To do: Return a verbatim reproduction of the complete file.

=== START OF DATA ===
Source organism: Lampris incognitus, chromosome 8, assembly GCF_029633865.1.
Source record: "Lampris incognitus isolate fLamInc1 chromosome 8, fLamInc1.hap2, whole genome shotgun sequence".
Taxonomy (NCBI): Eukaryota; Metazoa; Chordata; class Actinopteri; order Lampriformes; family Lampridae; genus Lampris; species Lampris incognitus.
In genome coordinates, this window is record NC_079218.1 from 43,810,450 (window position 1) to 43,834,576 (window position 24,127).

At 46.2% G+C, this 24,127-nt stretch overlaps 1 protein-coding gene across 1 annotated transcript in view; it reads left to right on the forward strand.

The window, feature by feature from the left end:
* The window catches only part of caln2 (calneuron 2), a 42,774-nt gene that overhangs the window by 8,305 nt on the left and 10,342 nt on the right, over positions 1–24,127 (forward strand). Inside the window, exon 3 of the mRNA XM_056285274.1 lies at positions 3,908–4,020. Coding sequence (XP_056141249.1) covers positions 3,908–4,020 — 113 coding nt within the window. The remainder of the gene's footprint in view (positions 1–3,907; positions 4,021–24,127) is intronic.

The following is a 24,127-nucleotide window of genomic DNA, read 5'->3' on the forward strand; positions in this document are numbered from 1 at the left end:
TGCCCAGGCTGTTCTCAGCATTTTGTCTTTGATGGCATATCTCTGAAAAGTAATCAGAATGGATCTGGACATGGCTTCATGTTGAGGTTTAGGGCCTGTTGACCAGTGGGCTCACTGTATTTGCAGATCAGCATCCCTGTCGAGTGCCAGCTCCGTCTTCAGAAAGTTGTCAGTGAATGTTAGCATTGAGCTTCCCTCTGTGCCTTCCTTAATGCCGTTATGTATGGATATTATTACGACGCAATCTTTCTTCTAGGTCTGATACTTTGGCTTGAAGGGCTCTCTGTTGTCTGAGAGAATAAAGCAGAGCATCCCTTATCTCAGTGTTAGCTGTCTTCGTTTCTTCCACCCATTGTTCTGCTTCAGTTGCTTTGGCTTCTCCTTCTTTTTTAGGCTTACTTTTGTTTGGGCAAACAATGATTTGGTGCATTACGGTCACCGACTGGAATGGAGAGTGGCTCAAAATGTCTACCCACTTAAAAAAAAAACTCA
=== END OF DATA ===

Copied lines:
Source organism: Lampris incognitus, chromosome 8, assembly GCF_029633865.1.
Source record: "Lampris incognitus isolate fLamInc1 chromosome 8, fLamInc1.hap2, whole genome shotgun sequence".
Taxonomy (NCBI): Eukaryota; Metazoa; Chordata; class Actinopteri; order Lampriformes; family Lampridae; genus Lampris; species Lampris incognitus.
In genome coordinates, this window is record NC_079218.1 from 43,810,450 (window position 1) to 43,834,576 (window position 24,127).

At 46.2% G+C, this 24,127-nt stretch overlaps 1 protein-coding gene across 1 annotated transcript in view; it reads left to right on the forward strand.

The window, feature by feature from the left end:
* The window catches only part of caln2 (calneuron 2), a 42,774-nt gene that overhangs the window by 8,305 nt on the left and 10,342 nt on the right, over positions 1–24,127 (forward strand). Inside the window, exon 3 of the mRNA XM_056285274.1 lies at positions 3,908–4,020. Coding sequence (XP_056141249.1) covers positions 3,908–4,020 — 113 coding nt within the window. The remainder of the gene's footprint in view (positions 1–3,907; positions 4,021–24,127) is intronic.

The following is a 24,127-nucleotide window of genomic DNA, read 5'->3' on the forward strand; positions in this document are numbered from 1 at the left end:
TGCCCAGGCTGTTCTCAGCATTTTGTCTTTGATGGCATATCTCTGAAAAGTAATCAGAATGGATCTGGACATGGCTTCATGTTGAGGTTTAGGGCCTGTTGACCAGTGGGCTCACTGTATTTGCAGATCAGCATCCCTGTCGAGTGCCAGCTCCGTCTTCAGAAAGTTGTCAGTGAATGTTAGCATTGAGCTTCCCTCTGTGCCTTCCTTAATGCCGTTATGTATGGATATTATTACGACGCAATCTTTCTTCTAGGTCTGATACTTTGGCTTGAAGGGCTCTCTGTTGTCTGAGAGAATAAAGCAGAGCATCCCTTATCTCAGTGTTAGCTGTCTTCGTTTCTTCCACCCATTGTTCTGCTTCAGTTGCTTTGGCTTCTCCTTCTTTTTTAGGCTTACTTTTGTTTGGGCAAACAATGATTTGGTGCATTACGGTCACCGACTGGAATGGAGAGTGGCTCAAAATGTCTACCCACTTAAAAAAAAAACTCA